The era of digital citizenship is a result of the rapid spread in access to the Internet. If you have access to the Internet in America, you have the opportunity to register to vote (given that you meet the proper requirements set by your state), to research political platforms and to engage with others to discuss politics. Political participation (not exclusive to voting) has increased – people are engaging more in more discussions on every form of media; however, these discussions may not always be beneficial or productive. Kurst says, due to our emotionally charged atmosphere in the US, it is very easy (and very typical) for conversations surrounding politics escalate to attacks on opposing values. It is easy to rely strictly on what you are told from your favorite news source or directly from a politician and regurgitate the rhetoric, but it is vital to our unity as a society to fact check your information, and respectfully listen to the “other side.”

In today’s political climate, virtually everything is politicized – including our social media. We live in our “red bubbles” or “blue bubbles” and disassociate from anyone who may be on the other side. Thompson argues this is normal; we seek homogeneity in our marriages, workplaces, neighborhoods, and peer groups. However, when it comes to politics and the Internet, we are allowed to pretend like those without similar interests do not exist. When we ostracize a group of people and those people feel as though they are not being represented, we see members of the Republican party proclaiming they are the “silent majority,” which was a galvanizing force behind their voter turnout in 2016. By devaluing another side’s beliefs, we are dehumanizing those who hold them. This causes anger, frustration, and retaliation – all of which that may take place in the digital or physical realms. We cannot abandon our fellow Americans simply because we disagree; we have to realize the differences we have are much less than the commonalities we share.

The polarization of the two parties in America today discredits many media outlets. 47% of conservatives said they get their news exclusively from Fox News; while liberals get theirs from a more diverse set of news. Conservatives and liberals alike see anything that does not reflect their values as “biased”, in fact, members of society gravitate to information that reaffirms their beliefs and intentionally avoid information that contradicts said beliefs, according to Drs. Rouhana and Bar-Tal. This creates a biased interpretation of the news – information that is consistent with already-held beliefs are interpreted as fact and support for whichever side of the argument the reader/viewer ascribes to. As a result, Americans question the validity of news sources that contradict that of their personal beliefs. The crossroads of political polarization and declining trust in our media outlets is where fake news exists. Truth has become a relative term and is often manipulated by an ideology, not fact.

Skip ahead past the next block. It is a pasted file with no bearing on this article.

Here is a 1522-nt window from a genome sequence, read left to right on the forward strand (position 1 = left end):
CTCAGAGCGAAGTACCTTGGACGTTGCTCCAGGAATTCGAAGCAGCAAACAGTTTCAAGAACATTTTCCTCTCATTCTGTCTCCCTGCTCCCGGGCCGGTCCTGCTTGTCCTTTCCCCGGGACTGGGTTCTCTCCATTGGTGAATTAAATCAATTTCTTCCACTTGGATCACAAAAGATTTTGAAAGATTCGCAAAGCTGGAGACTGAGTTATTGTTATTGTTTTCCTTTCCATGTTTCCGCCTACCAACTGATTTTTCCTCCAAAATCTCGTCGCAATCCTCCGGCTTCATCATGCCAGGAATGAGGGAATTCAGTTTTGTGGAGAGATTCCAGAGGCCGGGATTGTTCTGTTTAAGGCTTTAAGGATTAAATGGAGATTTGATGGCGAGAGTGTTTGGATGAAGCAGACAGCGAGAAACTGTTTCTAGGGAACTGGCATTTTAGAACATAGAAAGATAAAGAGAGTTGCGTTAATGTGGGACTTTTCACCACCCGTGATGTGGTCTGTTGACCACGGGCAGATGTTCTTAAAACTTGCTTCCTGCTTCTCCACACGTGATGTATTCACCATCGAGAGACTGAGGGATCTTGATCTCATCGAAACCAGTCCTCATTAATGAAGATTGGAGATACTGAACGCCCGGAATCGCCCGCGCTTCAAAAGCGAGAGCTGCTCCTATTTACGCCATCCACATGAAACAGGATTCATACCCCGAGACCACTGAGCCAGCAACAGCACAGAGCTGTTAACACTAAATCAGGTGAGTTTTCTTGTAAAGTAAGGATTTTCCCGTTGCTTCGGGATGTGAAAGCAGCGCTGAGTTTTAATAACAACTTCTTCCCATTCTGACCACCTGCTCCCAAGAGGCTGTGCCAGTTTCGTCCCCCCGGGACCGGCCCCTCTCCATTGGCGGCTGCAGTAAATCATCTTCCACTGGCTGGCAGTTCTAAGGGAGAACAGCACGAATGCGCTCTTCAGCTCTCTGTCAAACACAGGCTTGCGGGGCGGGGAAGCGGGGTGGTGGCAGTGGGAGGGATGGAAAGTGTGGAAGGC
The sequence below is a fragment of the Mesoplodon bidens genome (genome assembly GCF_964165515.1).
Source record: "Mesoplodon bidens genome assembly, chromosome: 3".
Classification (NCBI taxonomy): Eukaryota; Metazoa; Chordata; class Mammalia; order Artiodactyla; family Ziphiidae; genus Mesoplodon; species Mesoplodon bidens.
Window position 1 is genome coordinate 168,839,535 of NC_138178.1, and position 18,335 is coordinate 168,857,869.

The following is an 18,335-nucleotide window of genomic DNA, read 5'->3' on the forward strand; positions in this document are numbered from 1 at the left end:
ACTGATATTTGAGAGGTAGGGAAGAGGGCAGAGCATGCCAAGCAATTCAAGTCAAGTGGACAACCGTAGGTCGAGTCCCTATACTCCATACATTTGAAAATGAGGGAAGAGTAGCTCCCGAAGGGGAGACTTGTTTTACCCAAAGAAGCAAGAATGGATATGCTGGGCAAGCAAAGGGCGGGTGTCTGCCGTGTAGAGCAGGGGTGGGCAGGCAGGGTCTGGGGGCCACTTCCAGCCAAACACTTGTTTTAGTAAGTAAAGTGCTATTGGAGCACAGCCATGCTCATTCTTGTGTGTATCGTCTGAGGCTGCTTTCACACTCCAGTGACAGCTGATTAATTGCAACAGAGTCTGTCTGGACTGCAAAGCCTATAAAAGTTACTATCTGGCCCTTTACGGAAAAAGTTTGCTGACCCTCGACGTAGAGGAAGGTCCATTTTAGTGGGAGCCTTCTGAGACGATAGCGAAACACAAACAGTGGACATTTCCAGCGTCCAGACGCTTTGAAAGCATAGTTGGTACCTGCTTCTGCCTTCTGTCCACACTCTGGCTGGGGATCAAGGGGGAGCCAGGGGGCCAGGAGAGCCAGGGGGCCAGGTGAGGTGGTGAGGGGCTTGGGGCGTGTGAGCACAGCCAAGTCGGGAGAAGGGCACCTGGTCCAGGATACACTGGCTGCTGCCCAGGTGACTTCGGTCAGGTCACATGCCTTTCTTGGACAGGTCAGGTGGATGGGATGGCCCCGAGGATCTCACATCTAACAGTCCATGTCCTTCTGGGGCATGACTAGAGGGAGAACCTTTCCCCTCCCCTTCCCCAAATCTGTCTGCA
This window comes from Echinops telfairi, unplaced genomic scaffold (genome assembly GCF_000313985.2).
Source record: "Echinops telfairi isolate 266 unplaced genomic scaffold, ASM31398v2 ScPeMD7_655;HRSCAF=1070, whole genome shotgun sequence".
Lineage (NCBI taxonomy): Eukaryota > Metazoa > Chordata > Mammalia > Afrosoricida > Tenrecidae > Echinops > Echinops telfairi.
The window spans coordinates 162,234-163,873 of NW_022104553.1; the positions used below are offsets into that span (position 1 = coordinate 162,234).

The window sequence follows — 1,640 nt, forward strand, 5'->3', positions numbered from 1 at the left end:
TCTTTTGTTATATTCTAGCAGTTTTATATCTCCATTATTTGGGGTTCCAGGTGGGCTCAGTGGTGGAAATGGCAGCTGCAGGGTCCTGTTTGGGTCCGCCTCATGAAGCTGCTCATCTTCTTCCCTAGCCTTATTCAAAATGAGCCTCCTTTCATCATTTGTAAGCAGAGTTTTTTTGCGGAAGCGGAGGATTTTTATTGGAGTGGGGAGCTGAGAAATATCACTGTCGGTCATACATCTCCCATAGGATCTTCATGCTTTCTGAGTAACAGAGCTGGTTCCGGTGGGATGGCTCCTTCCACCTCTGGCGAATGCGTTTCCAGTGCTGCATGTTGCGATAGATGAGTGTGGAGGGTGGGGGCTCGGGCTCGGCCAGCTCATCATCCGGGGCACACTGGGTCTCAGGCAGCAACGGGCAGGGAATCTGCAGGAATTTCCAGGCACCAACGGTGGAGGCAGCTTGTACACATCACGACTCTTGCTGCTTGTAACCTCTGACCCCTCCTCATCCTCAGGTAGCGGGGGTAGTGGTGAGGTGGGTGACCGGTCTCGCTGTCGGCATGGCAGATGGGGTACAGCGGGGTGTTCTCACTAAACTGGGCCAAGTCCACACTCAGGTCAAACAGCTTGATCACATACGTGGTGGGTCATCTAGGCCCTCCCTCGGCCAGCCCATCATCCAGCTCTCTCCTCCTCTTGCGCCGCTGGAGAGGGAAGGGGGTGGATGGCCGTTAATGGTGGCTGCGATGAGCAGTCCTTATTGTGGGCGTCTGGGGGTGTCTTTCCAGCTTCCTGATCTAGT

How can we fix the political polarization tearing at the social fabric of American society? Establishing trust “across the aisle” seems like a hopeless cause in today’s America. When asked how to “pop” the political bubbles we live in, Gerson claims, “[the] cause is not hopeless, because the power of words to shape the human spirit is undeniable. These can be words that belittle, diminish and deceive. Or they can ring down the ages about human dignity. They can also allow us, for a moment, to enter the experiences of others and widen, just a bit, the aperture of our understanding. On the success of this calling much else depends.”  The solution to diminishing this polarization is to listen – listen and realize the other person you are disagreeing with possess the same humanity you do, and this humanity should be respected.

@ symbol with American symbols
News Internet, by Max Pixel, Creative Commons

Digital Citizenship and Human Rights

Marginalized populations have always struggled to get their voices heard. Without active engagement in democracy, minorities struggle to achieve full citizenship. The Internet and digital citizenship have worked together to diminish this obstacle faced by minorities. Social movements such as Black Lives Matter, #MeToo, and even the Arab Spring began and spread with the assistance of the Internet. Digital citizenship is linked to creating online communities to which people who struggle “fitting in” with their physical environment can find a home.

Using the Internet, citizens are easily mobilized on issues that concern them, whether domestic or international. They are able to pressure politicians to take actions against human rights violations and assist organizations doing field work where an injustice is present. For example, we are able to donate financially to the organizations making an effort to abolish the attacks on the LGBTQ+ community currently taking place in Chechnya, Russia. By being aware of it and all the other injustices taking place, we are able to assist in the resistance and make a difference in a way we could not have 10 years ago thanks to the Internet.

There are those who choose to not engage in politics in any shape or form, and there are those who use the Internet exclusively for political reasons. Wherever you fall within that spectrum, it is easy to agree that the polarization we have in America today is an issue that needs proper attention. It starts at the individual level: listening to what others who are different have to say, diversifying your news sources, and being open to disagreement. We must break out of our “bubbles” and not allow the influence of the Internet to shape our values for us.